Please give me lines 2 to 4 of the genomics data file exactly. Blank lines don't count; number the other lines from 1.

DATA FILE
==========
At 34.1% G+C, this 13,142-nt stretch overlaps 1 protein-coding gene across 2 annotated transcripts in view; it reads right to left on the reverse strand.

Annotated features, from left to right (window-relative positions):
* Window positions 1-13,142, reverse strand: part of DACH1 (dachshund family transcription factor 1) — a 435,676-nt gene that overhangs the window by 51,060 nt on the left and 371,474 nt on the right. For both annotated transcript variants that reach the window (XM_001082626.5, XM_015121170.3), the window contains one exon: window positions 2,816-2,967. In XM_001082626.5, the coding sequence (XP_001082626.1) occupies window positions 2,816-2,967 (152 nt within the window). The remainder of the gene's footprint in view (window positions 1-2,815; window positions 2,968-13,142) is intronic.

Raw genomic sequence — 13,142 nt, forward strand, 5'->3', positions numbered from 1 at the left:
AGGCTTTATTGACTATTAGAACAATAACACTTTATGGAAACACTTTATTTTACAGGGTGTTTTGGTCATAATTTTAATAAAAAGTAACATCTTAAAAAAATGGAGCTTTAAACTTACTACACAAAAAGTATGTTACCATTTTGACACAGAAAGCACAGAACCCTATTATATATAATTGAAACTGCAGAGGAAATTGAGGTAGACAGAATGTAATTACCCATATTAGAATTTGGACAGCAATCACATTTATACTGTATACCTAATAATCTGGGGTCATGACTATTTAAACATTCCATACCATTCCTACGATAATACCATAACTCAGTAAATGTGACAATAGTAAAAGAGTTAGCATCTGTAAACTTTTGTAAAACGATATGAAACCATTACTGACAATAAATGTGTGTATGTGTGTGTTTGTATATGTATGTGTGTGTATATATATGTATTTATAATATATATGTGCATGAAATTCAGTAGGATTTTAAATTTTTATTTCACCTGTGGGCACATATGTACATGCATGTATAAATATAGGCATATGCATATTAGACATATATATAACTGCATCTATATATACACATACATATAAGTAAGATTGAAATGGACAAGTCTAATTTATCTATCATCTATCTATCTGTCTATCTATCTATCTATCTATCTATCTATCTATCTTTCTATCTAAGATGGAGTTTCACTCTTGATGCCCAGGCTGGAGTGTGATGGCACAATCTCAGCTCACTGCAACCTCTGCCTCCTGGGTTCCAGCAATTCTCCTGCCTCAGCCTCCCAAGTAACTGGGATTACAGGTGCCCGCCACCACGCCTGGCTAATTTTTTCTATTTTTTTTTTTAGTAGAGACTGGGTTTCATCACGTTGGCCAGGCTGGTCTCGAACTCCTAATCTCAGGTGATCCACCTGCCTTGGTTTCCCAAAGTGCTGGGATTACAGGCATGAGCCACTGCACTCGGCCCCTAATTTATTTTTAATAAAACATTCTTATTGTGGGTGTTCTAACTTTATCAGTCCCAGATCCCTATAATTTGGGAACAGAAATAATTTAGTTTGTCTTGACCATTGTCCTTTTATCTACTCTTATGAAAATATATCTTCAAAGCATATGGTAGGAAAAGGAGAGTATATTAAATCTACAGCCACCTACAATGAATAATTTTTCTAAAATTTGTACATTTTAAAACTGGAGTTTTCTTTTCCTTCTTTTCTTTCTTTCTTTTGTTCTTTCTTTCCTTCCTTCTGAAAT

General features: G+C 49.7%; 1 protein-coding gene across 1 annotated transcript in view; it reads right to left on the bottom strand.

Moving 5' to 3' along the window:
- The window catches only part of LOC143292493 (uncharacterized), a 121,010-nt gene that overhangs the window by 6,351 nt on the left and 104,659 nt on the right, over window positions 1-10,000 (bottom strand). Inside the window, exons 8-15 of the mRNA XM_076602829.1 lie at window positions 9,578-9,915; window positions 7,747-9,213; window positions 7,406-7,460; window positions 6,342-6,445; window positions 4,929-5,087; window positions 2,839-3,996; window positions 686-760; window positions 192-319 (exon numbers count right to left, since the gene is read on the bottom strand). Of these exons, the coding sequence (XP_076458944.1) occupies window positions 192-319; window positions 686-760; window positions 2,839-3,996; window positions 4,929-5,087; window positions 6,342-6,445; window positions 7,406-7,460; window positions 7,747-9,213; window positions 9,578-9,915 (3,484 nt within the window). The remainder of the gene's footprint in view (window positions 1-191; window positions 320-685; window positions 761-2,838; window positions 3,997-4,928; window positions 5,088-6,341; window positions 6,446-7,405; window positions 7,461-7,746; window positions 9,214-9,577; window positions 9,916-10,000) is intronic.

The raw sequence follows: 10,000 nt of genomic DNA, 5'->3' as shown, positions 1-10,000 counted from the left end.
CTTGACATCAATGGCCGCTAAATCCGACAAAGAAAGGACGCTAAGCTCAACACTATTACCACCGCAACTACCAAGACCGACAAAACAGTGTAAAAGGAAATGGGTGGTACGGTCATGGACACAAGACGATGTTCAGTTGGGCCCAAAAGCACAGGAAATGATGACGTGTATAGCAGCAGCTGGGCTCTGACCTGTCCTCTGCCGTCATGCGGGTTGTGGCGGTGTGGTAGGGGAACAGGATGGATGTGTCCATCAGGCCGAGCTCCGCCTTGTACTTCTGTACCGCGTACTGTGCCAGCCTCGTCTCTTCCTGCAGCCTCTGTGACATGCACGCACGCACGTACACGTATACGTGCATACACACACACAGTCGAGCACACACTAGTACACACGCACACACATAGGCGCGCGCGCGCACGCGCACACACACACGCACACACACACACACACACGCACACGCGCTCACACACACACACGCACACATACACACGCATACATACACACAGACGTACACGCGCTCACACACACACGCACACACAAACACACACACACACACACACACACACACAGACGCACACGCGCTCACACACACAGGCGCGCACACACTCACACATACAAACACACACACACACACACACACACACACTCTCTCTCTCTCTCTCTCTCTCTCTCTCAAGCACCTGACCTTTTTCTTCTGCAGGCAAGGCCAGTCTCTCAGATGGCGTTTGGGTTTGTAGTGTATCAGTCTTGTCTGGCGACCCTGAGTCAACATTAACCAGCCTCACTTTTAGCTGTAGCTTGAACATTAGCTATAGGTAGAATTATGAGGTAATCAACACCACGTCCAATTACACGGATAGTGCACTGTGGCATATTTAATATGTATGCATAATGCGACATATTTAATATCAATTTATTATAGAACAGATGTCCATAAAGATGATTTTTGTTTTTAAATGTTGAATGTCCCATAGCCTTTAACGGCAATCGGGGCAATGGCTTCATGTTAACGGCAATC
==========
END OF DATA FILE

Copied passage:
Annotated features, from left to right (window-relative positions):
* Window positions 1-13,142, reverse strand: part of DACH1 (dachshund family transcription factor 1) — a 435,676-nt gene that overhangs the window by 51,060 nt on the left and 371,474 nt on the right. For both annotated transcript variants that reach the window (XM_001082626.5, XM_015121170.3), the window contains one exon: window positions 2,816-2,967. In XM_001082626.5, the coding sequence (XP_001082626.1) occupies window positions 2,816-2,967 (152 nt within the window). The remainder of the gene's footprint in view (window positions 1-2,815; window positions 2,968-13,142) is intronic.

Raw genomic sequence — 13,142 nt, forward strand, 5'->3', positions numbered from 1 at the left: